Ceremony Friday to mark shutdown of DTE's River Rouge plant
River Rouge — River Rouge Mayor Michael Bowdler and DTE executives will officially mark the closing of the company's River Rouge Power Plant with a ceremony there Friday.
The plant stopped generating power as of Memorial Day evening. Opened in 1956 when Detroit's population was just past its high mark of 1.85 million and the auto factories were churning, it's one of five historically coal-fired facilities DTE expects to close by the end of 2022 as it transitions to cleaner forms of energy.
Bowdler is scheduled to be joined by CEO Jerry Norcia, electric president Trevor Lauer and senior vice president of fossil generation Ben Felton Sr. at a 1 p.m. event called the River Rouge Virtual Power Down.
"It's a sad day," said Bowdler, who grew up in public housing across the street from the plant, "but it served its purpose."
DTE has announced long-term goals of producing more than three-quarters of its power from renewable energy and efficient natural gas-fired power plants. It has targeted emissions cuts of 50% by 2030 and 80% by 2040.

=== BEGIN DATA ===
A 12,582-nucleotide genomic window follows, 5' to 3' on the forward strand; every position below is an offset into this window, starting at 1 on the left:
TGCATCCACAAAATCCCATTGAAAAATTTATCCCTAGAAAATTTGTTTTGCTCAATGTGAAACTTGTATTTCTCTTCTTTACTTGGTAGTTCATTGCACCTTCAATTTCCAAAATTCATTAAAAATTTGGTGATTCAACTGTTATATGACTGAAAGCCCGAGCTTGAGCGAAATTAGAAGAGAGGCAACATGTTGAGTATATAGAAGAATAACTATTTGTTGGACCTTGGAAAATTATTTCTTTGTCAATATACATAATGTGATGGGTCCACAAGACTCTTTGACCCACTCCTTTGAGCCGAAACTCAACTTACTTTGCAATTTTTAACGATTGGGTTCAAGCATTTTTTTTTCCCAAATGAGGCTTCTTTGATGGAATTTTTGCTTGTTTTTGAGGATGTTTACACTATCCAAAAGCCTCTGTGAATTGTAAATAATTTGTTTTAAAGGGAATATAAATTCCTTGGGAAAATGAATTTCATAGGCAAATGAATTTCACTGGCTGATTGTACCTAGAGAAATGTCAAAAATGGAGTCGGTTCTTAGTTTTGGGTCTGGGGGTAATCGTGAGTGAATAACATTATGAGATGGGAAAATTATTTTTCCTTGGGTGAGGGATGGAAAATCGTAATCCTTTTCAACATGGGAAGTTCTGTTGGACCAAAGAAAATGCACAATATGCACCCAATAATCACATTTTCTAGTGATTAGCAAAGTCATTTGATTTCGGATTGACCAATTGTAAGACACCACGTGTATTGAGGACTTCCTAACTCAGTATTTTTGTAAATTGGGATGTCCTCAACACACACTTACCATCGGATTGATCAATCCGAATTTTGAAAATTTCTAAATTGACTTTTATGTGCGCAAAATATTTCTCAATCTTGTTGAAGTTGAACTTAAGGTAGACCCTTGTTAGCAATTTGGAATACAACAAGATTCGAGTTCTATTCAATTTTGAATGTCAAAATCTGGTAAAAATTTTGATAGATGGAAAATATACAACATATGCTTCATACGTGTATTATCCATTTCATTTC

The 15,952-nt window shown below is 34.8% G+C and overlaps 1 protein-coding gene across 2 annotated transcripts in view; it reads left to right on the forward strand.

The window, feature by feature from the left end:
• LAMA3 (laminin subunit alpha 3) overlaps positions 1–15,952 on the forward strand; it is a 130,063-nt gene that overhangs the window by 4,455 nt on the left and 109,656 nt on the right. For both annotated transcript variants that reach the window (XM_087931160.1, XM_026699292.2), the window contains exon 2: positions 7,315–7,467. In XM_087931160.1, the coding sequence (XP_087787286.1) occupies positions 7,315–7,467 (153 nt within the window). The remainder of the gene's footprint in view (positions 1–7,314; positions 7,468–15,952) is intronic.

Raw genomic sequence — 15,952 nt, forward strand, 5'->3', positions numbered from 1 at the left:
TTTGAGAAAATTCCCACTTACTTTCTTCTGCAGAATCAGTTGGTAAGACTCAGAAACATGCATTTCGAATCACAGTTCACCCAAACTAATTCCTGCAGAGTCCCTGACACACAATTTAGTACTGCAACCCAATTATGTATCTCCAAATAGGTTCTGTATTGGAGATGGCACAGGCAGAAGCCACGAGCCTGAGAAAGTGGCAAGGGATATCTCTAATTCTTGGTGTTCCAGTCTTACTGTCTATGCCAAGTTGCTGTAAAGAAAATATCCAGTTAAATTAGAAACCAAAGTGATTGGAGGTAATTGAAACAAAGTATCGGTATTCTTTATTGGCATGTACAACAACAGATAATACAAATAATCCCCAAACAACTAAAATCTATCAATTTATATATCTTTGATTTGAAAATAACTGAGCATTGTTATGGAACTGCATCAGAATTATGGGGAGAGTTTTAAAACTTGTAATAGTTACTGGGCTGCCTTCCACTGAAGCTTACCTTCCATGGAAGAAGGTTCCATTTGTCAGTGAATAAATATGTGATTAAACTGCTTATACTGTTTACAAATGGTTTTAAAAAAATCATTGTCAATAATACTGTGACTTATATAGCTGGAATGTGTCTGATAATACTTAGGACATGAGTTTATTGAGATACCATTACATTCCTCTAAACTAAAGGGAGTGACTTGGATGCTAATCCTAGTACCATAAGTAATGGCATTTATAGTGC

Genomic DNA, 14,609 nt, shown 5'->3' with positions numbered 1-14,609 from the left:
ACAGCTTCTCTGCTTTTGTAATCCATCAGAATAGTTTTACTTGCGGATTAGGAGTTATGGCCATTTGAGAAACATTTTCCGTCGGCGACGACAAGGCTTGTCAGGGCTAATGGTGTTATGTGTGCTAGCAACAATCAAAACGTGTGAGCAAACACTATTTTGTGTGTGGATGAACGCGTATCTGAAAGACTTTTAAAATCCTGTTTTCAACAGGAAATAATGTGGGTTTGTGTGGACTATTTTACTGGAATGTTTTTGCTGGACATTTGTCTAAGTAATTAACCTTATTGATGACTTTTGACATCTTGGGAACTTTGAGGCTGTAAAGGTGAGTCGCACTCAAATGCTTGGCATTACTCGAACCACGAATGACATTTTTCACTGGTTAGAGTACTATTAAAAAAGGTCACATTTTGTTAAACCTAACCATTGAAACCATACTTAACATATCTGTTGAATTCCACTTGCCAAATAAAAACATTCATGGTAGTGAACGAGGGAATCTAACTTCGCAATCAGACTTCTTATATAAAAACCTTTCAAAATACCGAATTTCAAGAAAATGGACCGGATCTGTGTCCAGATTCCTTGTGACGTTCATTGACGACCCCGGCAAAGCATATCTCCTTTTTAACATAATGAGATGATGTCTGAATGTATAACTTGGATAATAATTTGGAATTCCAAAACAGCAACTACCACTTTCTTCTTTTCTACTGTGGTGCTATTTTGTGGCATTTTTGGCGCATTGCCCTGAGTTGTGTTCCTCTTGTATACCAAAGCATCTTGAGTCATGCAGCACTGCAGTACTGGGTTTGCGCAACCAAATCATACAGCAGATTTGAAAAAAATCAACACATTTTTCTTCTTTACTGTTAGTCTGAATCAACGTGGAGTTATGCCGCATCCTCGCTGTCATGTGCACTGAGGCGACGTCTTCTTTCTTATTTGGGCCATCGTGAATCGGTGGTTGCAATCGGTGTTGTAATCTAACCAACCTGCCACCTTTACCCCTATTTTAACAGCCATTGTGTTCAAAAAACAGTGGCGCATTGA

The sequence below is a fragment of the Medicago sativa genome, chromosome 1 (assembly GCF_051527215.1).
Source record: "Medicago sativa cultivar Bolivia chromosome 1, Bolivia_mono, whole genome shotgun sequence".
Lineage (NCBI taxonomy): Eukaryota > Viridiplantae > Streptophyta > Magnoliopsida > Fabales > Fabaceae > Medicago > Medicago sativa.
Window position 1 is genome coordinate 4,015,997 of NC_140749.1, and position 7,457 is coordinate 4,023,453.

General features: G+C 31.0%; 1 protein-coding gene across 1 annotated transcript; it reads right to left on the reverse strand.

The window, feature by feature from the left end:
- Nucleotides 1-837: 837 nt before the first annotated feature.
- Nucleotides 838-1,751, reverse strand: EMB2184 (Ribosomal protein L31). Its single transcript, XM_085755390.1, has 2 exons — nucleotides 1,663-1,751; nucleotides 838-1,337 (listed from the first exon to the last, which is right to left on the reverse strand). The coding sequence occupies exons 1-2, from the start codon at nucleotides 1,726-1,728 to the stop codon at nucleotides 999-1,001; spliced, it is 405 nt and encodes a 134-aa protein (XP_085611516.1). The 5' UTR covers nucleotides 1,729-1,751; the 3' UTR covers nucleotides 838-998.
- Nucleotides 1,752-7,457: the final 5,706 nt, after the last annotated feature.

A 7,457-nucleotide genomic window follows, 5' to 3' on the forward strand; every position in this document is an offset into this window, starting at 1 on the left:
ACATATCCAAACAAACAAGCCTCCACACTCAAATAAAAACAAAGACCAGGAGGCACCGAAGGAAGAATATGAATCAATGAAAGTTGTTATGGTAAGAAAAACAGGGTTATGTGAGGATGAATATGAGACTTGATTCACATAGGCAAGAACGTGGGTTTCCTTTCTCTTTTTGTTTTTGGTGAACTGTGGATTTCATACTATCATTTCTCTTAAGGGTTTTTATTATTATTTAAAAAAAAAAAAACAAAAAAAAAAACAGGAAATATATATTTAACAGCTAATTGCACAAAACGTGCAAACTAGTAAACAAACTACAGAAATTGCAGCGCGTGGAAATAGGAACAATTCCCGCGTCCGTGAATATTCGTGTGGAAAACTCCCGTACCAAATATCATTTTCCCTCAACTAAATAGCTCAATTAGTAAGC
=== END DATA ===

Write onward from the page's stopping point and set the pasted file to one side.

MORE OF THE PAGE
The River Rouge plant, south of Zug Island along the Detroit River, converted to recycled gas in June 2020, Felton said, "but it really has reached the end of its lifespan."
At its peak, according to DTE, the plant had 292 employees and a capacity of 840 megawatts from three generating units. One unit was operating at the end, staffed by 35 employees who have been offered jobs elsewhere in the company.
The priority now, Felton said, “is making sure the site is safe. We want to make sure we leave the site as good or better than we found it.”
The defunct plant shares space on a 100-acre plot with a substation that will remain in use. The plant will eventually be demolished, Felton said, with plans for the property “still up for discussion.”
Bowdler said the city budget could take as much as a $1 million hit, starting in July 2022. But River Rouge has survived other blows, he said, and “they had a good run of 65 years. In the 20 communities Downriver, a lot of people either worked in that plant, were contractors in that plant or were part of the supply chain for that plant.”
DTE was generous with civic projects, he said, and its employees were enthusiastic volunteers.
The River Rouge plant follows Marysville, Harbor Beach and Conner Creek into retirement, with St. Clair and Trenton set for shutdown next year.
DTE has announced that it's investing $1 billion in a natural gas plant in St. Clair County called the Blue Water Energy Center.